subjected to demineralization, where exposure to strong acids causes loss of mineral density (calcium and phosphates) and actual dissolution of minerals. The second process involves frictional forces (i.e., wear), which result in the removal of a deeper, softened layer on the tooth surface.9 Strong acids (pH 1.2–4.0) involved in the demineralization process consist of acids taken in by mouth (extrinsic), via acidic foods and acidic drinks such as sports and energy drinks, and acids coming from the stomach (intrinsic), which include gastric acids related to gastroesophageal reflux disease (GERD), bulimia, and vomiting with alcoholism. These intrinsic acids are very strong and can be especially damaging. When teeth are softened by acid exposure, they are then subjected to additional tooth structure loss due to frictional forces from bruxism, abrasive or hard foods, toothbrushing, and even action from the tongue (figures 2–4).10

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The prevalence of erosive tooth wear can vary during different periods of life (figure 4). A recent study noted that nearly 100% of children between the ages of 11 and 14 showed signs of erosive tooth wear.11 It should be noted again that unlike caries, which can be reversed with remineralization, erosive tooth wear is an irreversible process that continues throughout one’s lifetime. Minerals are removed directly from the surface, leaving a still-intact demineralized layer that is easily worn away.

Bruxism has historically been considered the dominant factor in tooth wear. However, this may not be true, as studies have shown that under normal functional loads, in the absence of acid softening, there is very little wear from grinding.12 For example, as shown in figure 5, patients with severe acid challenges (e.g., GERD, xerostomia) can exhibit extensive tooth structure loss, even where surfaces have no direct occlusal contacts. It is therefore imperative during examinations and health history reviews to inquire about dietary habits, digestive and sleeping problems, and even daytime habits such as nail- biting and clenching. Dental hygienists are in an excellent position to obtain this information and provide patient guidance.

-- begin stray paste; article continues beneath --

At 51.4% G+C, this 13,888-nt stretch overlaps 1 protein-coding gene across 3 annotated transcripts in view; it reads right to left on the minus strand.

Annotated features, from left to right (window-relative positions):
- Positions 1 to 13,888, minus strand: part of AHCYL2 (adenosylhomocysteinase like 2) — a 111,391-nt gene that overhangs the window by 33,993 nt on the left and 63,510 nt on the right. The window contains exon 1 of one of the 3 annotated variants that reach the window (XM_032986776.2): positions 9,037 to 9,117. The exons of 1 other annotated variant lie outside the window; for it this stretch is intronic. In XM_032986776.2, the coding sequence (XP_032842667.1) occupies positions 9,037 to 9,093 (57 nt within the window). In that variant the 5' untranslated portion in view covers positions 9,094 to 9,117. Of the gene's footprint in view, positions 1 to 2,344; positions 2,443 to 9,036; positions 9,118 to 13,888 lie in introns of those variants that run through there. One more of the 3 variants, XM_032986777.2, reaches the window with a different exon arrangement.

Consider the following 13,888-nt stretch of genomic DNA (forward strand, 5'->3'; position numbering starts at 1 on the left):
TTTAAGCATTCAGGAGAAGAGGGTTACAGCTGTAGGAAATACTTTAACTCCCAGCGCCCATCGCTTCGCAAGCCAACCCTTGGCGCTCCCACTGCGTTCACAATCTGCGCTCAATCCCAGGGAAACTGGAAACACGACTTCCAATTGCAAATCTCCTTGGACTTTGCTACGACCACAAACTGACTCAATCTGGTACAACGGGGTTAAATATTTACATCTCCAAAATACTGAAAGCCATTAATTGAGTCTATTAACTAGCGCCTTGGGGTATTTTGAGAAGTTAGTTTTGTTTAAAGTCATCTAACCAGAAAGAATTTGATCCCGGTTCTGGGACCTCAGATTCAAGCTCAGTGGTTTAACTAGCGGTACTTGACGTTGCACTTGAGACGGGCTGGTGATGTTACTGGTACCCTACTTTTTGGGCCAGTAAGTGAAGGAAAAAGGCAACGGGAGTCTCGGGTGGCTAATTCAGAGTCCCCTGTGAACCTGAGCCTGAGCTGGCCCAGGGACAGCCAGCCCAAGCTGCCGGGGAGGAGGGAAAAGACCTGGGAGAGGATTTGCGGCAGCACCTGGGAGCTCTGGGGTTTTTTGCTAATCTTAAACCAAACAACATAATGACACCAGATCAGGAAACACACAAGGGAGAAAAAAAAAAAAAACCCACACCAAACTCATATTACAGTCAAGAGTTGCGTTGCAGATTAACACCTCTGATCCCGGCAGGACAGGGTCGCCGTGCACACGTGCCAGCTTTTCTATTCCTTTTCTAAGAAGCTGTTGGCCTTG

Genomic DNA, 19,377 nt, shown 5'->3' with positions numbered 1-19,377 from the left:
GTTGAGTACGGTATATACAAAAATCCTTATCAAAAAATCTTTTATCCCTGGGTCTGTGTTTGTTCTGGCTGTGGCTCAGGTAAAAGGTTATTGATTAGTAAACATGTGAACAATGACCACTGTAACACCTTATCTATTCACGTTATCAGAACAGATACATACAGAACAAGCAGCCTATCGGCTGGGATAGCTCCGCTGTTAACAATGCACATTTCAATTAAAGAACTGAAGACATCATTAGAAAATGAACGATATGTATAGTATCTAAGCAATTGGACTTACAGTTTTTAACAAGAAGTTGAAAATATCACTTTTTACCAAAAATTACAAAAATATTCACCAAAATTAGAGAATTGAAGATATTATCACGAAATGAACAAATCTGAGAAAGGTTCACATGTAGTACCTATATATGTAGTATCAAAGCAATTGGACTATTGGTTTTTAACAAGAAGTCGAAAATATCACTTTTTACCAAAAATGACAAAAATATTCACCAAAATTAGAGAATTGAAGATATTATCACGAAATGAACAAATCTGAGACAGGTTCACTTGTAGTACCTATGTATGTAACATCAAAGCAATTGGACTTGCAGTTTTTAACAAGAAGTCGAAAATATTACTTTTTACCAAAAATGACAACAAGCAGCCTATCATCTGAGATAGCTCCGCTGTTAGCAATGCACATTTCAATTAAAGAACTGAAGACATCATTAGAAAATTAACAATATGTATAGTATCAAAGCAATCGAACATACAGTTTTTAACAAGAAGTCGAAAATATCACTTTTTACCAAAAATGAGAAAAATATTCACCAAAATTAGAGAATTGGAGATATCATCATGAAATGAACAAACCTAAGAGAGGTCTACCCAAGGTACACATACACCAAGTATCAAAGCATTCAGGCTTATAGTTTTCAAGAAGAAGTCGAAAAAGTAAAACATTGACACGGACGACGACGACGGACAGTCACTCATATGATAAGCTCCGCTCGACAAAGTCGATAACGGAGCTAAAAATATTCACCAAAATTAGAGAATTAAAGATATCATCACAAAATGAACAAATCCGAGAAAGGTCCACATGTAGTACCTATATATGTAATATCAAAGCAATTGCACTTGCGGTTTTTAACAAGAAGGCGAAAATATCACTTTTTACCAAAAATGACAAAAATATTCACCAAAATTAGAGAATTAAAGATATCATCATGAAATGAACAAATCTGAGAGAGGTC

It should be noted that in relation to wear and tooth structure loss, it is especially important to recommend the use of a stannous fluoride
toothpaste. Only stannous fluoride can provide a protective coating to help minimize tooth damage from acid and mechanical wear.13

Preventive measures

Patient education is key when it comes to preventing dental problems. It is important for patients to understand that it’s not just about what they drink, but rather how they consume acidic, sugar-sweetened beverages (figure 6). Drinks should be swallowed, not sipped or swished in the mouth. Erosive tooth wear is, in large part, a function of acid coming in contact with the teeth, and this contact time should be minimized.14 It should be noted that when using a stannous fluoride dentifrice, the salivary (acquired) pellicle, which covers and protects tooth surfaces, is also saturated by stannous fluoride compounds. This provides an additional layer of protection against acids.15

Use of a stannous fluoride dentifrice is very impactful. As noted previously, a mostly insoluble layer of stannous (tin) is laid down on the tooth
surface, which acts as a protective physical barrier.13 Sodium fluoride does not provide this protection.16 Figure 7 shows a summary of the oral health benefits of using a stabilized stannous fluoride toothpaste.


Oral acids from various sources result in hard-tissue loss on teeth. Therefore, dental caries and erosive tooth wear can be regarded as “acid diseases.” These changes continue to occur throughout life as various etiologic factors transition with age.

Stabilized stannous fluoride dentifrices have been shown to protect against acid challenges while providing additional oral-health benefits. The use of a stabilized stannous fluoride toothpaste has the proven potential to help improve the oral health of patients over their entire lifetimes. 

Editor's note: This article appeared in the November 2021 print edition of RDH.